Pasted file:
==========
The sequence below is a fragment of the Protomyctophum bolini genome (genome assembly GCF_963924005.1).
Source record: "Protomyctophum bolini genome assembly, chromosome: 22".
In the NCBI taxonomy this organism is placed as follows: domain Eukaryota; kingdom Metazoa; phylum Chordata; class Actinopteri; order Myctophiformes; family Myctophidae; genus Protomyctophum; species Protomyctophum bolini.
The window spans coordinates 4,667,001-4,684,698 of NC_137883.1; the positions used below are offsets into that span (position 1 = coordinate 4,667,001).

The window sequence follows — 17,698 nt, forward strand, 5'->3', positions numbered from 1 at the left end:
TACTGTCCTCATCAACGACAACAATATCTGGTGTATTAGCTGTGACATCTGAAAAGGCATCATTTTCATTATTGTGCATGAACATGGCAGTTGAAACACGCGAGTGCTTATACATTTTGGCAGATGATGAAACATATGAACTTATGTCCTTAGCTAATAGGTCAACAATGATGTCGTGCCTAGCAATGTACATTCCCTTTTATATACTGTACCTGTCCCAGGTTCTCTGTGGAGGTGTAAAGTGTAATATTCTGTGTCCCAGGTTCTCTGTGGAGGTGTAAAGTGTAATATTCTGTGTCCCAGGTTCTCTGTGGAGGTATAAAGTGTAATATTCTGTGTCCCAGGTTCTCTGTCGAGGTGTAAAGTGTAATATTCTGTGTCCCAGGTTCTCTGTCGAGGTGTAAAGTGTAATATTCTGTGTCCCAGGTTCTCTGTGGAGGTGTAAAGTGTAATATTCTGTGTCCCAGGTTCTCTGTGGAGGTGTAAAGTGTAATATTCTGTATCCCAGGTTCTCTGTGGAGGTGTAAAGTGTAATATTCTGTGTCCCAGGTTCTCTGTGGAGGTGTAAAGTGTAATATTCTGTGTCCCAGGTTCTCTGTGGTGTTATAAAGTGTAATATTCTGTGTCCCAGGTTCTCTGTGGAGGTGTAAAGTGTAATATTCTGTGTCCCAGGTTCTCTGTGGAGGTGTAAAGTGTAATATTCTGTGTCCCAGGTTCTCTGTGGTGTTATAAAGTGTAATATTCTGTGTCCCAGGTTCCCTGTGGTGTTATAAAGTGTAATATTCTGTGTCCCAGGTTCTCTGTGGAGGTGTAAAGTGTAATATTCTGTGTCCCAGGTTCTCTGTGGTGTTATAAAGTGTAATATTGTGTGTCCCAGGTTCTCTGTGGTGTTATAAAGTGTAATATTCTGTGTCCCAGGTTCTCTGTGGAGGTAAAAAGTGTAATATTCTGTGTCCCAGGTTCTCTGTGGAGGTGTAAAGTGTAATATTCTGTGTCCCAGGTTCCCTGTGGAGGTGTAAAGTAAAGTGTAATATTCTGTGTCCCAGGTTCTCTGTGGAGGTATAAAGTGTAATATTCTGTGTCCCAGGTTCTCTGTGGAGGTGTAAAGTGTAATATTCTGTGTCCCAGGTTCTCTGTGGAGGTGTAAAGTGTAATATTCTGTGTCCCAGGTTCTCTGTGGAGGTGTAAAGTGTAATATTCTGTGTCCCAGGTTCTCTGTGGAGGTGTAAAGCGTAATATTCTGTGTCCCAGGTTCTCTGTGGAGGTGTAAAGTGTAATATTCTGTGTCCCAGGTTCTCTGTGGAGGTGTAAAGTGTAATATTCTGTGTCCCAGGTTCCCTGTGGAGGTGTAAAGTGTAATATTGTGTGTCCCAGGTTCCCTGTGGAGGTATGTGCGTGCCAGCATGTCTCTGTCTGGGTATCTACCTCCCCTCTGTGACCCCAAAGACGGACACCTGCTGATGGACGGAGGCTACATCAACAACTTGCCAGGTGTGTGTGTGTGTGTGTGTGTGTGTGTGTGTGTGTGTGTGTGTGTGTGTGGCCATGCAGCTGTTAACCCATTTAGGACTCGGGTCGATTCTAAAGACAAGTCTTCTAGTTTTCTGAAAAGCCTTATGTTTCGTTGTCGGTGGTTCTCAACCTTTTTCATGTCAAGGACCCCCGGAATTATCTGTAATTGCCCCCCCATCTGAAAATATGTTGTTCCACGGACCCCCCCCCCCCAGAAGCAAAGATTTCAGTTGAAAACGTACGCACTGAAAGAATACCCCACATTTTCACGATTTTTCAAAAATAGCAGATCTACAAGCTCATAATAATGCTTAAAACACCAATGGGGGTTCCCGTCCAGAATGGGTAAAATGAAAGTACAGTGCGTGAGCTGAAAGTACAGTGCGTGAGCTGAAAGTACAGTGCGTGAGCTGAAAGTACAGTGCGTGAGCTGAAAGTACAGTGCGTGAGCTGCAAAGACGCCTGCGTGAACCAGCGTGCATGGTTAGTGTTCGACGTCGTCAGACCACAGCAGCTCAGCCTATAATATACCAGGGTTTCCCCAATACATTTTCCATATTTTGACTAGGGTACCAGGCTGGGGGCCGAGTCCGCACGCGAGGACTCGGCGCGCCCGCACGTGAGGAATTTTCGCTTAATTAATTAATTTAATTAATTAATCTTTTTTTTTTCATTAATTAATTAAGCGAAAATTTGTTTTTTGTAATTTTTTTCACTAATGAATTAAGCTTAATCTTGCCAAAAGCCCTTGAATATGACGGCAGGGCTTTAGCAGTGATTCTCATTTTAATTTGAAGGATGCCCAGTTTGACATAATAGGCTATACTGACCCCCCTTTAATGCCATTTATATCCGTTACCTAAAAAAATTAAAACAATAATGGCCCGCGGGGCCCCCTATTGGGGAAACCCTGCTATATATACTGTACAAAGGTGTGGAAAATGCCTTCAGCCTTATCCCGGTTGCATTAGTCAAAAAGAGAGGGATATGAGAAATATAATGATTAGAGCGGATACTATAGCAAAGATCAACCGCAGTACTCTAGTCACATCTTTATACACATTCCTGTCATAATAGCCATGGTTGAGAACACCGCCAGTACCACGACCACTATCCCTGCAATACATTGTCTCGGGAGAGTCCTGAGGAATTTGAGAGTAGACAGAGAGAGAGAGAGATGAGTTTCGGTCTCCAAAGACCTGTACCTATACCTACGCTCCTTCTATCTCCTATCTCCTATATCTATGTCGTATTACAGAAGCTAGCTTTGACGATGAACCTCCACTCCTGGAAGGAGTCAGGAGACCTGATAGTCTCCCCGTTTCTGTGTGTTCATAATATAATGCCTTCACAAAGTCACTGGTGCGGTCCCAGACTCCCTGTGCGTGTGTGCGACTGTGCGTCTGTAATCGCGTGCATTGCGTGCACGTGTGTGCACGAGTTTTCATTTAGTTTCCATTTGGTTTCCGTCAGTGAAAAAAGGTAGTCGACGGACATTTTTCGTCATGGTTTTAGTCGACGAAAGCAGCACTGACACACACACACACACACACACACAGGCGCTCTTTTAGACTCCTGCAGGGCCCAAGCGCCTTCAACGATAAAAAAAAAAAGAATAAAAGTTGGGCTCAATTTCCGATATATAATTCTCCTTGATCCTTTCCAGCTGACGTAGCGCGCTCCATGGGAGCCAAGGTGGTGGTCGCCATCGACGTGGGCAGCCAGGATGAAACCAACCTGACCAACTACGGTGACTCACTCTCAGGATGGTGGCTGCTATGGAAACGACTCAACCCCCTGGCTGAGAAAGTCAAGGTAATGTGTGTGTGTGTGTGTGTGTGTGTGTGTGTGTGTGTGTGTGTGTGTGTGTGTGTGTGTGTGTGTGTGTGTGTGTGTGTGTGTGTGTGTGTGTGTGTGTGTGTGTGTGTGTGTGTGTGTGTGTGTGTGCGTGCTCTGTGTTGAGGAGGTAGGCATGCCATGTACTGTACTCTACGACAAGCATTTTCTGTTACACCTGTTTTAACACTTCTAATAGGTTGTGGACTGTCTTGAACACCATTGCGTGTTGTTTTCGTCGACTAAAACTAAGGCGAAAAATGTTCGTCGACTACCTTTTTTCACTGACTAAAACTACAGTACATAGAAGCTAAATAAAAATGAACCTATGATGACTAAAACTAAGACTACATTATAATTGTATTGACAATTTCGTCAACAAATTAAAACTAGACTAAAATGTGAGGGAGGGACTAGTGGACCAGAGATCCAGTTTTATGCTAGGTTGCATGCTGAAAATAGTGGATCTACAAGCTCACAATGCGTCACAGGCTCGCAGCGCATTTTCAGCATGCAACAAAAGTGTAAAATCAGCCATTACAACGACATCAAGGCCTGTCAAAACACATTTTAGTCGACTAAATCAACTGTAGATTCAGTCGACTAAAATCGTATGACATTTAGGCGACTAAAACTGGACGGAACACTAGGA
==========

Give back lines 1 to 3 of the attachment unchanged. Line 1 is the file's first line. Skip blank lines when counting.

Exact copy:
The sequence below is a fragment of the Protomyctophum bolini genome (genome assembly GCF_963924005.1).
Source record: "Protomyctophum bolini genome assembly, chromosome: 22".
In the NCBI taxonomy this organism is placed as follows: domain Eukaryota; kingdom Metazoa; phylum Chordata; class Actinopteri; order Myctophiformes; family Myctophidae; genus Protomyctophum; species Protomyctophum bolini.